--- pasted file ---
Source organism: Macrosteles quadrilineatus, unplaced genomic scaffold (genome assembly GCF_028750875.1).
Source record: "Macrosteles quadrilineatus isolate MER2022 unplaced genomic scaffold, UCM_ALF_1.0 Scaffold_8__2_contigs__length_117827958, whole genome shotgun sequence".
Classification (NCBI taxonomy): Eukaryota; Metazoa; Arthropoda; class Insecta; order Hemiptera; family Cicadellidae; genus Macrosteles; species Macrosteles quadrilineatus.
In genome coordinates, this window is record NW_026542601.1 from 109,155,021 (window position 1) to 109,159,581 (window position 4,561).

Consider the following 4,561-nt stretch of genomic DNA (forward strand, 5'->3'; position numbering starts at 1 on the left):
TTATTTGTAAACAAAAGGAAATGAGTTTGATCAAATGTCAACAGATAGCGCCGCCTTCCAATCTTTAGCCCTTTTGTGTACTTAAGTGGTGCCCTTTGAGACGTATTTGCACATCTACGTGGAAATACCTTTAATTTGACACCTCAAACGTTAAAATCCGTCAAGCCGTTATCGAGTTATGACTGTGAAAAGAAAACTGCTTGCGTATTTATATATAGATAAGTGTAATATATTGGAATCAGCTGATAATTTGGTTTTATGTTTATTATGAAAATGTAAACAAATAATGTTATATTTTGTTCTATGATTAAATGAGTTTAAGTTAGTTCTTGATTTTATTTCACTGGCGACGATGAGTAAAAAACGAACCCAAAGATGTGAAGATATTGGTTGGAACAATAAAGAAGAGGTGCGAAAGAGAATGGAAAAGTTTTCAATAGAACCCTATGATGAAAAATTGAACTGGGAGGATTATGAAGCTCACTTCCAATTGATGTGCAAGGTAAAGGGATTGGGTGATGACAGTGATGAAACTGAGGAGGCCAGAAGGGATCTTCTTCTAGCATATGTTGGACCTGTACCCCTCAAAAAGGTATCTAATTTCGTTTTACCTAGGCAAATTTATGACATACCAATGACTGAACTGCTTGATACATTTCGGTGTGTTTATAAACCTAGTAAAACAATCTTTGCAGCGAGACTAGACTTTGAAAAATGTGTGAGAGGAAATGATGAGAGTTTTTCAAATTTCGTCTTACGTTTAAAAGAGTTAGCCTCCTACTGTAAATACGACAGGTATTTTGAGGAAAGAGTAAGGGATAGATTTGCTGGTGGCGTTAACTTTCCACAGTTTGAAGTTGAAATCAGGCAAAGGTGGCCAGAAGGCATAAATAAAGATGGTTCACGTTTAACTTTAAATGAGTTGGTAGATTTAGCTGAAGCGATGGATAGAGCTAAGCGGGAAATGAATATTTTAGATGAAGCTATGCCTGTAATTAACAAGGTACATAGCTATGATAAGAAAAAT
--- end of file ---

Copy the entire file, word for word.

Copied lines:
Source organism: Macrosteles quadrilineatus, unplaced genomic scaffold (genome assembly GCF_028750875.1).
Source record: "Macrosteles quadrilineatus isolate MER2022 unplaced genomic scaffold, UCM_ALF_1.0 Scaffold_8__2_contigs__length_117827958, whole genome shotgun sequence".
Classification (NCBI taxonomy): Eukaryota; Metazoa; Arthropoda; class Insecta; order Hemiptera; family Cicadellidae; genus Macrosteles; species Macrosteles quadrilineatus.
In genome coordinates, this window is record NW_026542601.1 from 109,155,021 (window position 1) to 109,159,581 (window position 4,561).

Consider the following 4,561-nt stretch of genomic DNA (forward strand, 5'->3'; position numbering starts at 1 on the left):
TTATTTGTAAACAAAAGGAAATGAGTTTGATCAAATGTCAACAGATAGCGCCGCCTTCCAATCTTTAGCCCTTTTGTGTACTTAAGTGGTGCCCTTTGAGACGTATTTGCACATCTACGTGGAAATACCTTTAATTTGACACCTCAAACGTTAAAATCCGTCAAGCCGTTATCGAGTTATGACTGTGAAAAGAAAACTGCTTGCGTATTTATATATAGATAAGTGTAATATATTGGAATCAGCTGATAATTTGGTTTTATGTTTATTATGAAAATGTAAACAAATAATGTTATATTTTGTTCTATGATTAAATGAGTTTAAGTTAGTTCTTGATTTTATTTCACTGGCGACGATGAGTAAAAAACGAACCCAAAGATGTGAAGATATTGGTTGGAACAATAAAGAAGAGGTGCGAAAGAGAATGGAAAAGTTTTCAATAGAACCCTATGATGAAAAATTGAACTGGGAGGATTATGAAGCTCACTTCCAATTGATGTGCAAGGTAAAGGGATTGGGTGATGACAGTGATGAAACTGAGGAGGCCAGAAGGGATCTTCTTCTAGCATATGTTGGACCTGTACCCCTCAAAAAGGTATCTAATTTCGTTTTACCTAGGCAAATTTATGACATACCAATGACTGAACTGCTTGATACATTTCGGTGTGTTTATAAACCTAGTAAAACAATCTTTGCAGCGAGACTAGACTTTGAAAAATGTGTGAGAGGAAATGATGAGAGTTTTTCAAATTTCGTCTTACGTTTAAAAGAGTTAGCCTCCTACTGTAAATACGACAGGTATTTTGAGGAAAGAGTAAGGGATAGATTTGCTGGTGGCGTTAACTTTCCACAGTTTGAAGTTGAAATCAGGCAAAGGTGGCCAGAAGGCATAAATAAAGATGGTTCACGTTTAACTTTAAATGAGTTGGTAGATTTAGCTGAAGCGATGGATAGAGCTAAGCGGGAAATGAATATTTTAGATGAAGCTATGCCTGTAATTAACAAGGTACATAGCTATGATAAGAAAAAT